after the procedure.

Maybe it is better to use a self built MPEG-decoder in the long term
with a newer MPEG decoder IC that processes the transport stream and
delivers RGB or even PAL/NTSC. Such decoder IC have more onboard storage
capabilities reducing the overall construction expense. The error
handling could be simplified because of unneeded DVB standards
compatibility.

Higher bands and data rates

The higher amateur radio bands allow transmissions with higher data
rates giving a better video quality. An effective data rate of 5 or 6
Mbit/s provides the excellent quality known by digital satellite and
cable broadcasting. An overall data rate of 7 Mbit/s with GMSK means hf
bandwidth of about 8 MHz. Following the technological development FM-ATV
could be replaced by the digital transmission concerning a transition
period with both modes. DATV would allow more parallel channels and
duplex traffic at the same ATV allocations in the end.

Devices of the second and third generation DATV are able to use higher
data rates. The GMSK coder clock frequency can be higher, filters in
step-up mixers and amplifiers and in the converter are wide enough, only
the SAW filters must be exchanged against 8 MHz wide filters with 36 MHz
center frequency. The wider GMSK signal on 70 cm is converted to the
higher bands, the 70 cm receiver can be used as broadband receiving end.

Another modulation scheme could be QPSK, on 23 cm this would enable
direct reception with a settop box provided that a DVB standard signal
is transmitted. Furthermore QAM (from DVB-C cable networks) and
especially OFDM from DVB-T (terrestrial digital TV) are possible, the
latter reducing problems with hf multipath reflections. These modes
allow data rates of several MBit/s in 2 MHz hf bandwidth but require
very linear amplifiers and higher signal to noise ratios at the receiver
frontend.

Low usage of amateur frequencies will produce desire otherwise. For
modern digital broadband modes like DATV suitable segments in all
amateur radio bands above 430 MHz are important. This was discussed in
Friedrichshafen too using a diagram with the presently allocated ATV
segments from 70 to 3 cm. It would be useful to reach a european
agreement on DATV frequencies on each band. OM who are advocating our
interests at frequency conferences would be in a better position.
Happily more and more knowledge is found that digital broadband modes
will be essential working fields in a future amateur radio world. These
are very suitable to get young people into modern communication and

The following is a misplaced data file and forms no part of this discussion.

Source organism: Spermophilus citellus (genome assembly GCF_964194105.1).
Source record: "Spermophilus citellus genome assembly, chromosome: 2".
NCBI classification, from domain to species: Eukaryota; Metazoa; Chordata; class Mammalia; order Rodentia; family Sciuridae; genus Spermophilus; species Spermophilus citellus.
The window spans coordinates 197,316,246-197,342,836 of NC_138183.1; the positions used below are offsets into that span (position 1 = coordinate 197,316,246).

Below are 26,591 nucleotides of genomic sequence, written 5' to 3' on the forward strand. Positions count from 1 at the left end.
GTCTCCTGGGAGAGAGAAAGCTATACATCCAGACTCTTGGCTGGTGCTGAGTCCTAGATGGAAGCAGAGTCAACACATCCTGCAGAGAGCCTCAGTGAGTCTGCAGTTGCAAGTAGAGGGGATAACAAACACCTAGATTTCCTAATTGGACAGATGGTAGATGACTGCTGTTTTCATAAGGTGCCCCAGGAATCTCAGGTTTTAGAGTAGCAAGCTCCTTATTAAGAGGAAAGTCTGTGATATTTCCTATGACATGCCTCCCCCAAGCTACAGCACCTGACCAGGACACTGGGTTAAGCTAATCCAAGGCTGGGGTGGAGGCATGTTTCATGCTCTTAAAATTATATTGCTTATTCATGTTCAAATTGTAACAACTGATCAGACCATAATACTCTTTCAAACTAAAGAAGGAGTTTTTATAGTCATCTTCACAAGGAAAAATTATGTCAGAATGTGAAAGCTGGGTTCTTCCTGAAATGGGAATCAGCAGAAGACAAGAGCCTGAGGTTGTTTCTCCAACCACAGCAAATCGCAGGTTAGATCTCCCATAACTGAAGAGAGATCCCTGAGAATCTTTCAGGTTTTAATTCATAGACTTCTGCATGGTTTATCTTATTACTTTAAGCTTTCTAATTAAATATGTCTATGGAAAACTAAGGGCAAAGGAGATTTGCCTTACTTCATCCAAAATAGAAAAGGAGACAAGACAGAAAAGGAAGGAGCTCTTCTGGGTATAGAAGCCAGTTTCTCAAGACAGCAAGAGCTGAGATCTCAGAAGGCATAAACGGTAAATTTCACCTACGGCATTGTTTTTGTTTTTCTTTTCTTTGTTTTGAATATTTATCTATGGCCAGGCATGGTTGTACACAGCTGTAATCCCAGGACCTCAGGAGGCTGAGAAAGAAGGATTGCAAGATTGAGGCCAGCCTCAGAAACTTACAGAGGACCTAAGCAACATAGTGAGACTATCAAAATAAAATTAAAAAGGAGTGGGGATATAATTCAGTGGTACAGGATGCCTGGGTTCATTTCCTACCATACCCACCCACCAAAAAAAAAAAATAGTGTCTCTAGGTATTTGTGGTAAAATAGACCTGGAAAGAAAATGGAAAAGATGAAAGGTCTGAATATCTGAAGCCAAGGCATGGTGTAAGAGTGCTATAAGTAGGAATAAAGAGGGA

multimedia technology and direct their interest to appropriate
engineering careers.

********************************************************

Starting and Testing

First considerations and experimental tests on Digital ATV began about
five years ago. Most important was the appropriate modulation for the
starting period, and GMSK (Gaussian Minimum Shift Keying) was chosen.
GMSK is successfully used with mobile phones (GSM), it has a compact
spectral density and a constant amplitude even after band-pass
filtering. Similar to FM an effective power output is possible with
class-c amplifiers.

Demodulation in the receiver is simple with an FM demodulator, a costly
coherent demodulation would give 3 dB more. A GMSK disadvantage is the
relative low data rate of 1 bit/s per Hertz bandwidth. Until now
experiments took place only on 70 cm (433-435 MHz), this band is
interesting for propagation tests (long distances without repeaters).
Antennas give much gain here with moderate dimensions, cable losses are
relative low and middle range power output is produced easily. 2 MHz
bandwidth for DATV on 70 cm gives sufficient space for other modes, each
of them has equal rights and is used by amateurs according to their
personal liking and possibilities. AM-ATV on 70 cm covering most of the
band has no future any more.

For data compression MPEG1 or MPEG2 was chosen because of worldwide
standardisation and in view of cheap ICs for coding and decoding from
consumer electronics. So the first generation DATV was developed setting
an emphasis on evaluations of the digital modulation and of propagation
effects. MPEG1 data files were sent from a Video-CD through a specially
developed PC slot card to the digital modulator and stored at the
receiving end through a similar slot card on the PC hard disk.
An MPEG1 software decoder displayed the video on the PC monitor. These
devices were shown and explained in a lecture at the HAM RADIO 1999.
First successful transmission tests were performed in the nearfield
aerea, over 50 km and at last over 100 km (with 80 W and stacked 19
element yagi antennas). The development got speeded by support coming
from DARC, AGAF, DARC districts G, L, O and R, some private sponsors and
by foundation of the DATV working group in december 1998. Four DATV
stations should be built within a year and used for tests by the
district teams, and they were distributed in time in december 1999.
Hermann, DF2DS, reported results of the field trials in district O in
his lecture at the HAM RADIO 2000 fair.

References:
(1) Projektgruppen DATV gegründet: Uwe Kraus, DJ8DW, CQ DL 2/99, S. 92
(2) Modulares DATV-Konzept läuft: Uwe Kraus, DJ8DW, CQ DL 11/99, S. 904

(from TV-AMATEUR 117 and CQ DL 9/2000)
translation: Klaus, DL4KCK, AGAF e.V.